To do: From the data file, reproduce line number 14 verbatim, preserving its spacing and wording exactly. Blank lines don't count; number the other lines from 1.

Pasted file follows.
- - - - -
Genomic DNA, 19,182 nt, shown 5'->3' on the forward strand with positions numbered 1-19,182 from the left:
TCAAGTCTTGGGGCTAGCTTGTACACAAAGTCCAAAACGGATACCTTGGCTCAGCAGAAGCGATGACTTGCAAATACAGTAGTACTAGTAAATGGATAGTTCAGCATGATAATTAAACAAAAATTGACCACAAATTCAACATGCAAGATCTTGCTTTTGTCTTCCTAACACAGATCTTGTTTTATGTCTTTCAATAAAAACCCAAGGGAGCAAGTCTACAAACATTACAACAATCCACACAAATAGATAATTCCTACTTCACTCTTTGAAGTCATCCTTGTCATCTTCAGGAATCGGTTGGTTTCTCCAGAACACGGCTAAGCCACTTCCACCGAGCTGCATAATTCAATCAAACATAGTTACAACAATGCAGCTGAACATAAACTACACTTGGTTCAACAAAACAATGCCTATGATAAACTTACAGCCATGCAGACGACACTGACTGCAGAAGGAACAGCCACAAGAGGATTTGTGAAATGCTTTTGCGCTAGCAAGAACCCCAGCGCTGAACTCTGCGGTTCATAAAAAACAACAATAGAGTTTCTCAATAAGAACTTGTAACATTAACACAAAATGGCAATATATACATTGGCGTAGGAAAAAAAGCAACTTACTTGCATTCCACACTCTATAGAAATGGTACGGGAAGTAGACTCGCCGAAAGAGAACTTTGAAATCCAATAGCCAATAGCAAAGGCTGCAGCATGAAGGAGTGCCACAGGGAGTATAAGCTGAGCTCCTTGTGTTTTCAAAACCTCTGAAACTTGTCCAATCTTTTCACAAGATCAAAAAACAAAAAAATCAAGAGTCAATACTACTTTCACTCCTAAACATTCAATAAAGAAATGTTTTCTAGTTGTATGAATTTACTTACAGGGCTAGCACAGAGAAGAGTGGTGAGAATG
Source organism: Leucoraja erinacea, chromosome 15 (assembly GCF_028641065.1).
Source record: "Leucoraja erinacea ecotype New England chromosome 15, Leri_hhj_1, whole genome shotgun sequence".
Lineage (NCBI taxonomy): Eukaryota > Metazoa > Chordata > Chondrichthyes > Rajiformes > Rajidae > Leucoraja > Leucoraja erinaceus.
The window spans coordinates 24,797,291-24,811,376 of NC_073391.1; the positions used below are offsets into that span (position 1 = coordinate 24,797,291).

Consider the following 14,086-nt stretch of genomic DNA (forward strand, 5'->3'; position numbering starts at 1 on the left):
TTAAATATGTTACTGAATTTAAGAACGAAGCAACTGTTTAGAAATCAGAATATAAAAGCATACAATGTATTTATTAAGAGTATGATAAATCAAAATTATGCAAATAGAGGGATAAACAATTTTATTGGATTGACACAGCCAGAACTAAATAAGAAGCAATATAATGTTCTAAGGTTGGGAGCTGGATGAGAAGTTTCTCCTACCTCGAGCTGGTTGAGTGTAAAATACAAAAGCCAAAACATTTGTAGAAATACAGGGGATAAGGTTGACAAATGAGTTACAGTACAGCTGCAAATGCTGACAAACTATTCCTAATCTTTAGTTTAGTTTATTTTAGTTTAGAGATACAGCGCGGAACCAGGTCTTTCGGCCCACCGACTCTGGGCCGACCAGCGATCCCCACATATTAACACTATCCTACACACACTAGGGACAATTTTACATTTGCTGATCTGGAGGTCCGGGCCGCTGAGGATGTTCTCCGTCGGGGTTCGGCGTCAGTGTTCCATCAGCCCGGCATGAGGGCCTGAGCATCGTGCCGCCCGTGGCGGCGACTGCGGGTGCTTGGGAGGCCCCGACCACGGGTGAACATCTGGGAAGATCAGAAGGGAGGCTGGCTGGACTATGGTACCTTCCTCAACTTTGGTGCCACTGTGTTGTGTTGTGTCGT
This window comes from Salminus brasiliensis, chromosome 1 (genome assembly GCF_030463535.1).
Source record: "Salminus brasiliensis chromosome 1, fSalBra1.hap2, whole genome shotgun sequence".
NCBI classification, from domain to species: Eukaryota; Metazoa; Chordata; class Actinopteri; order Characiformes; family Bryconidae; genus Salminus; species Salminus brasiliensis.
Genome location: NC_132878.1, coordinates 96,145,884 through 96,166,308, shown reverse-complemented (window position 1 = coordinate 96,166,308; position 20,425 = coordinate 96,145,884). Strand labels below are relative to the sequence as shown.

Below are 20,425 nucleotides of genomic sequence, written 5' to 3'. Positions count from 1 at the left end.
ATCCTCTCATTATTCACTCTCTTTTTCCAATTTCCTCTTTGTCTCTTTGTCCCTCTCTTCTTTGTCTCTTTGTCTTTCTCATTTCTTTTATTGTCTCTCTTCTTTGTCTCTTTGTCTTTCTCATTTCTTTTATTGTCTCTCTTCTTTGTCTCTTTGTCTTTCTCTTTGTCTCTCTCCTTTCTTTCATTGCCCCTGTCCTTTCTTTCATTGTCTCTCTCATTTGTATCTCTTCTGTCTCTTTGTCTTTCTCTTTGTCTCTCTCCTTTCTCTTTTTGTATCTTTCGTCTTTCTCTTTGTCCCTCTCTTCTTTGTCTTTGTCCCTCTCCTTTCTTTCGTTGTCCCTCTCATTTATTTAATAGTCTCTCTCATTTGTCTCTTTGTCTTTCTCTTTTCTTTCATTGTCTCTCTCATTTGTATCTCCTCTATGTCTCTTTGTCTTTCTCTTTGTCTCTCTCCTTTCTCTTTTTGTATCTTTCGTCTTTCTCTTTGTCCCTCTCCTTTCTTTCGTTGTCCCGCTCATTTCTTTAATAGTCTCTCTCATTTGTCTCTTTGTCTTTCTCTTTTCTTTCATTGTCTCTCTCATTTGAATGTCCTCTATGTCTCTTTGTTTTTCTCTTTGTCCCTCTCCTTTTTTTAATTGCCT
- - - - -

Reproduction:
ATCCTCTCATTATTCACTCTCTTTTTCCAATTTCCTCTTTGTCTCTTTGTCCCTCTCTTCTTTGTCTCTTTGTCTTTCTCATTTCTTTTATTGTCTCTCTTCTTTGTCTCTTTGTCTTTCTCATTTCTTTTATTGTCTCTCTTCTTTGTCTCTTTGTCTTTCTCTTTGTCTCTCTCCTTTCTTTCATTGCCCCTGTCCTTTCTTTCATTGTCTCTCTCATTTGTATCTCTTCTGTCTCTTTGTCTTTCTCTTTGTCTCTCTCCTTTCTCTTTTTGTATCTTTCGTCTTTCTCTTTGTCCCTCTCTTCTTTGTCTTTGTCCCTCTCCTTTCTTTCGTTGTCCCTCTCATTTATTTAATAGTCTCTCTCATTTGTCTCTTTGTCTTTCTCTTTTCTTTCATTGTCTCTCTCATTTGTATCTCCTCTATGTCTCTTTGTCTTTCTCTTTGTCTCTCTCCTTTCTCTTTTTGTATCTTTCGTCTTTCTCTTTGTCCCTCTCCTTTCTTTCGTTGTCCCGCTCATTTCTTTAATAGTCTCTCTCATTTGTCTCTTTGTCTTTCTCTTTTCTTTCATTGTCTCTCTCATTTGAATGTCCTCTATGTCTCTTTGTTTTTCTCTTTGTCCCTCTCCTTTTTTTAATTGCCT